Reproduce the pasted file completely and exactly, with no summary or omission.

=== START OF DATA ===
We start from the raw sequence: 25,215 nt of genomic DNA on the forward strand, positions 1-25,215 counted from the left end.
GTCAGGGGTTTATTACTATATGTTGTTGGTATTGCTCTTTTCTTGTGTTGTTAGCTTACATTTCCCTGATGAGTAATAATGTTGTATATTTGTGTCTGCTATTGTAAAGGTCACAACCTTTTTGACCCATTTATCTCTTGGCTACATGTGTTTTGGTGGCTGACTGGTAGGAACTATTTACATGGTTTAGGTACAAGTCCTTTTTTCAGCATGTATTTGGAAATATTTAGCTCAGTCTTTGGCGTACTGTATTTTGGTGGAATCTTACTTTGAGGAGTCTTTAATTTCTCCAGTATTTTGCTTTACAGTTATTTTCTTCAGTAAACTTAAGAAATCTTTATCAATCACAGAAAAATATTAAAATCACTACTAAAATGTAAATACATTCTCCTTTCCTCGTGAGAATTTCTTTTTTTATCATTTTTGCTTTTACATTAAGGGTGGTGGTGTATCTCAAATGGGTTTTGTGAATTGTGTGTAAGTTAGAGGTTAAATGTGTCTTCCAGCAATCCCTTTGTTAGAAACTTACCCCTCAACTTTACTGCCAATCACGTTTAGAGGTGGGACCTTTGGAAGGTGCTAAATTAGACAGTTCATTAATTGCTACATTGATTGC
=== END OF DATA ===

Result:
We start from the raw sequence: 25,215 nt of genomic DNA on the forward strand, positions 1-25,215 counted from the left end.
GTCAGGGGTTTATTACTATATGTTGTTGGTATTGCTCTTTTCTTGTGTTGTTAGCTTACATTTCCCTGATGAGTAATAATGTTGTATATTTGTGTCTGCTATTGTAAAGGTCACAACCTTTTTGACCCATTTATCTCTTGGCTACATGTGTTTTGGTGGCTGACTGGTAGGAACTATTTACATGGTTTAGGTACAAGTCCTTTTTTCAGCATGTATTTGGAAATATTTAGCTCAGTCTTTGGCGTACTGTATTTTGGTGGAATCTTACTTTGAGGAGTCTTTAATTTCTCCAGTATTTTGCTTTACAGTTATTTTCTTCAGTAAACTTAAGAAATCTTTATCAATCACAGAAAAATATTAAAATCACTACTAAAATGTAAATACATTCTCCTTTCCTCGTGAGAATTTCTTTTTTTATCATTTTTGCTTTTACATTAAGGGTGGTGGTGTATCTCAAATGGGTTTTGTGAATTGTGTGTAAGTTAGAGGTTAAATGTGTCTTCCAGCAATCCCTTTGTTAGAAACTTACCCCTCAACTTTACTGCCAATCACGTTTAGAGGTGGGACCTTTGGAAGGTGCTAAATTAGACAGTTCATTAATTGCTACATTGATTGC